[Hpn] Herkimer officials getting tough with lot owner

William Charles Tinker wtinker@verizon.net
Wed, 16 Aug 2006 02:41:09 -0400


http://www.herkimertelegram.com/articles/2006/08/15/news/news03.txt

Herkimer officials getting tough with lot owner

By JESSICA ARSENAULT - Telegram Staff Writer

Published: Tuesday, August 15, 2006



HERKIMER - Village officials are giving up on peaceful and informal attempts 
to get the ruins of a North Main Street building cleaned up.

Last February, Great Rentals and John's Upholstery burned to the ground, 
leaving two businesses temporarily out of business and leaving three 
families temporarily homeless. Six months later, the lot at 109 N. Main St., 
which housed John's Upholstery, remains a pile of charred rubble that is 
causing a headache for village officials.

The lot that formerly housed Great Rentals, owned by local Castle 
Enterprises, was promptly cleaned up, barely two months after the tragedy. 
Lot 109, owned by Queens County resident Panneer Kulasekaran, remains an eye 
sore for village residents and officials.

Initially officials attempted to contact Kulasekaran informally, asking him 
to clean up the mess. While he repeatedly assured those calling that he was 
working on it and the cite would soon be cleared, Kulasekaran has yet to 
even begin the clean up process, said Village Attorney Nicholas Macri.

Adding to the belief that Kulasekaran was indeed working on cleaning it up, 
his attorney, also from the Queens County area, called Herkimer's village 
offices a number of times earlier this summer, asking for names and phone 
numbers of possible clean up crews, Mayor Mark Ainsworth said.

But nothing has ever come from any of the phone calls.


"He could have had the place cleaned up a lot cheaper a long time ago by the 
same crew that was cleaning up Castle Enterprises' building because they 
were there anyway," Macri said. "But he chose not to and now it will cost a 
lot more and he says he can't afford it."

In June, Codes Enforcer Dave Kuehnle sited Kulasekaran on several codes 
violations including New York Fire Codes 108-1 and 108-1.3 which address 
unsafe structures and structures that are deemed hazardous and not fit for 
human occupancy, Kuehnle said.

Kuehnle previously said he sent Kulasekaran four letters asking him to clean 
up the site, all of which were ignored.


The matter was turned over to police who issued a summons for a June 27 
court date. That summons was sent to the Queens County Sheriff's Department 
to be served. As far as Macri knows, however, that summons was never served 
and Kulasekaran did not show up for court.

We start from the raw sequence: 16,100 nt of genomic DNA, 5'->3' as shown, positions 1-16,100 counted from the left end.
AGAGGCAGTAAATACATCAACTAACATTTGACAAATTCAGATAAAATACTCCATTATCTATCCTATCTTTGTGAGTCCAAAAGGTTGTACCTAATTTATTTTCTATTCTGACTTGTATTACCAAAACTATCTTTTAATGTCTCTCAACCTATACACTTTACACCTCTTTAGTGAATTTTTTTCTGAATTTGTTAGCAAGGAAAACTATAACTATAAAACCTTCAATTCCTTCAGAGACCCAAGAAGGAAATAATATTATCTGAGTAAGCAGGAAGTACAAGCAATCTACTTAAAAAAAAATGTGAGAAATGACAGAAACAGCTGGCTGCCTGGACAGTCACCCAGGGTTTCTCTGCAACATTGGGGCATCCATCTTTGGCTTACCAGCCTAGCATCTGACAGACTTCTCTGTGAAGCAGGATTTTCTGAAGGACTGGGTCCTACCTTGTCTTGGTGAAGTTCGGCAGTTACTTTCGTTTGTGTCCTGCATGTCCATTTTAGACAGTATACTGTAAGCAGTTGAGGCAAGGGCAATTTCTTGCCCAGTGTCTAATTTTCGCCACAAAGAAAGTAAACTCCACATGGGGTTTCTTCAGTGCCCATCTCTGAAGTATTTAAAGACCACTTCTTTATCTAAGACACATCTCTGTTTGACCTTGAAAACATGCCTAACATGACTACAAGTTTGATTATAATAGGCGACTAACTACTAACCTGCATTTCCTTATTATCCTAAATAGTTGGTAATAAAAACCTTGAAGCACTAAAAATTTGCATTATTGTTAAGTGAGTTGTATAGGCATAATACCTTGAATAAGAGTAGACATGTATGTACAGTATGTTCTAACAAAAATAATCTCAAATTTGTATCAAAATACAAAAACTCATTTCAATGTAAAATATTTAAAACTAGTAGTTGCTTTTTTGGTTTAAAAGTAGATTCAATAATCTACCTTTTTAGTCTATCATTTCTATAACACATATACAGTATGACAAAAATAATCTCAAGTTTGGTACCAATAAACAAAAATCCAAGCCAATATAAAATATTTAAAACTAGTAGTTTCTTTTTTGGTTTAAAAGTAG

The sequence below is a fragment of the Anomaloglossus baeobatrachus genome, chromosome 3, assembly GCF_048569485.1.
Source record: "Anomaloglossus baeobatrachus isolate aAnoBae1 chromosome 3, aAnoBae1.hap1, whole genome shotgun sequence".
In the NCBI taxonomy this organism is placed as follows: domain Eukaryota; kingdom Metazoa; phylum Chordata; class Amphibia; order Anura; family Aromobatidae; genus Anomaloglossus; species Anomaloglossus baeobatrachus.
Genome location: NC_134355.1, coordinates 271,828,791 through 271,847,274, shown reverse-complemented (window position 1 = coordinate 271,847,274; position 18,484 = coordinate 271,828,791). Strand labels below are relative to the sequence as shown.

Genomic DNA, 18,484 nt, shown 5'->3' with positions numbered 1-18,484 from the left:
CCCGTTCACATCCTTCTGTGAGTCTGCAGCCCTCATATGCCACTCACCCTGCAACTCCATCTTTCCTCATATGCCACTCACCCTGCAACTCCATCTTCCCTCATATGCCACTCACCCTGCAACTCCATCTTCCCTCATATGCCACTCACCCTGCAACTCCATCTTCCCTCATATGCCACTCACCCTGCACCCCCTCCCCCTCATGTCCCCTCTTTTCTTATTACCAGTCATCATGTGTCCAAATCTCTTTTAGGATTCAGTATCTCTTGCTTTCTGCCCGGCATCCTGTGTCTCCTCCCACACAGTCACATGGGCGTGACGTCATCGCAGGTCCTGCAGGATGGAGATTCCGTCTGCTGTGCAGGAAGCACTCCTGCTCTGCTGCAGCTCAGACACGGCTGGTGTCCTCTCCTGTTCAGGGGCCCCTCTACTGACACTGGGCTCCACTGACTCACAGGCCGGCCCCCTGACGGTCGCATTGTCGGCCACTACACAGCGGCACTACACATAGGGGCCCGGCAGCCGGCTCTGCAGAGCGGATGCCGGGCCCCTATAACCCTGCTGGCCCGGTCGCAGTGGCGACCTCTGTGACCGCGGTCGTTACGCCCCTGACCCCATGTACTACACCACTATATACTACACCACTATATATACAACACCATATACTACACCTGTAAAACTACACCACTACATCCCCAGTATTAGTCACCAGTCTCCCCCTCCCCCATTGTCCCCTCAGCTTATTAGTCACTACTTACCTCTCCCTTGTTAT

Now village officials will make a more aggressive attempt at persuading 
Kulasekaran to clean up his property. Macri informed the village board last 
night that he plans to have Ainsworth and Kuehnle sign an affidavit and hire 
an independent agency to serve Kulasekaran with a court summons. Macri will 
seek a reverse injunction from the Herkimer County Supreme Court calling for 
Kulasekaran to "cease and desist allowing an unhealthy and dangerous 
situation to persist within the village."

A court injunction is an order for someone to do something or a prohibition 
against an action. A reverse injunction is an order to stop doing something. 
In Kulasekaran's case, the reverse injunction will order that he stop 
leaving his property as it is, meaning he must clean it up.


An Affidavit is a written document in which the signers swear before a 
notary public or someone authorized to take oaths (like a county clerk), 
that the statements in the document are true. For Ainsworth and Kuehnle, the 
affidavit they sign will include statements and details of their attempts to 
make Kulasekaran clean up the property as well as their belief that he was 
moving toward that end by his false representations of himself.

Those filings will cost $600, a far cry from the up to $30,000 it would cost 
the village to clean up the ruins itself.

"Best case scenario, (Herkimer County Supreme Court) Judge (Michael) Daley 
will order him to clean it up," Macri explained. "If he still does not, he 
will be in contempt of court and could be jailed. The threat of jail time is 
enough to scare most people into action."


That process will begin this week as officials sincerely hope to get the 
problem fixed as soon as possible and at latest, before snow falls.

"We want this thing expedited," Ainsworth said. "It's creating an eye sore 
and a hazard for residence. He's had plenty of time to take care of this 
thing but he hasn't."

"It's pity it has to come to this but we've tried everything else," Trustee 
Gary Hartman added. "It's time we show him we're serious."